From the prescription drug front, STAT News informs us that

As 2022 gets under way, pharmaceutical companies have so far raised wholesale prices by a median of 4.9% on more than 450 prescription medicines, an overall annual increase that is comparable to the price hikes seen over the past three years, according to a new analysis.

The numbers are preliminary, though, because still more price increases are expected to be disclosed by drug makers later this month, since not every company has reported their latest prices to industry databases. Nonetheless, the early indication is that many drug makers are keeping price hikes in check due to ongoing bad publicity that has sparked sustained political pressure.

Analyzing pharmaceutical price hikes has become a ritual each January as drug makers boost prices to meet financial goals. But as poll after poll finds more Americans are complaining about the cost of prescription medicines, these companies have gradually shied away from mid-year increases and also generally limited price hikes below double digits in hopes of avoiding still more negative headlines.

Drug Channels adds

Reality has again failed to cooperate with the politically motivated cries of “skyrocketing drug prices” or anecdotes about companies “jacking up prices” 

Brand-name drug prices continue to decline, while the prices of other healthcare products and services continue to rise. For 2021, brand-name drugs’ net prices dropped for the fourth consecutive year. Meanwhile, brand-name drug list prices grew more slowly than overall inflation. What’s more, we project that the gross-to-net bubble for patent-protected brand-name drugs will exceed $200 billion in 2021. See our updated analysis [that may be found in the linked article].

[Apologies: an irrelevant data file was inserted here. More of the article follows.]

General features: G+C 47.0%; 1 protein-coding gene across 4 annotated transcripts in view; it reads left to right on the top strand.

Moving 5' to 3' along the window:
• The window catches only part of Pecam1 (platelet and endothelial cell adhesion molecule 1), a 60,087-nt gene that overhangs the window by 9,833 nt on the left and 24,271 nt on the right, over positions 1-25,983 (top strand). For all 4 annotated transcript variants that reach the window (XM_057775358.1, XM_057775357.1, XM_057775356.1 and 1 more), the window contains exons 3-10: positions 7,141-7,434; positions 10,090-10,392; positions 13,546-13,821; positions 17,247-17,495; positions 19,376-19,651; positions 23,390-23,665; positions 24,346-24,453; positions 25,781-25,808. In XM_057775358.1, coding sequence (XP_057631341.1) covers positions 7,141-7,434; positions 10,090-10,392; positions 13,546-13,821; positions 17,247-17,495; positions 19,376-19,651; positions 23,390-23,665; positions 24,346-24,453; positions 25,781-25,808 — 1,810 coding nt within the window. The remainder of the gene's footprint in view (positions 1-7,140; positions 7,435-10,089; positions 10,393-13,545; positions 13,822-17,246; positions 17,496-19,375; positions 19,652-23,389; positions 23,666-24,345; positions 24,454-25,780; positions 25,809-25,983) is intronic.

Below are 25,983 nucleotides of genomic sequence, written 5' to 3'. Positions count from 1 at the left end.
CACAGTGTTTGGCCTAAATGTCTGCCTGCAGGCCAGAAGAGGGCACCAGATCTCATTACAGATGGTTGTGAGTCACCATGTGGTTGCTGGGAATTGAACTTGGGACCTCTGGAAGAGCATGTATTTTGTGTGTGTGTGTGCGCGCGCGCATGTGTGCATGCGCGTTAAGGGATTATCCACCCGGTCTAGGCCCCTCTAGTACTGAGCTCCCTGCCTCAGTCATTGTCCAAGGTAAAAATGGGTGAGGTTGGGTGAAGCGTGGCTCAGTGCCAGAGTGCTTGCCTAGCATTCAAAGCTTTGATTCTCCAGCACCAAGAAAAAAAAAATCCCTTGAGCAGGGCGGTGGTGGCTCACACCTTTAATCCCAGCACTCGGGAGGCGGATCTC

The factors that drive declining brand-name drug prices remain for 2022, suggesting that these trends will continue. 

Thursday Stats and More

Based on the CDC’s COVID Data Tracker and using Thursday as the first day of the week, here is the FEHBlog’s final weekly calendar for 2021 and it’s a stunner:

STAT News features a timely article captioned “Beyond Case Counts: What Omicron is teaching us.”

Brace yourself: Case counts are going to reach astounding heights. Already, reported infections have doubled in just a few weeks. The average daily number of infections is greater than 300,000. (It’s likely that our case counts will become increasingly less reliable as well, given both the shortcomings of our testing infrastructure and the growing use of at-home tests.)  

But, in large part because the immunological landscape today is far different than what it was two years ago, cases are less likely to result in severe disease than was the case at the start of the pandemic.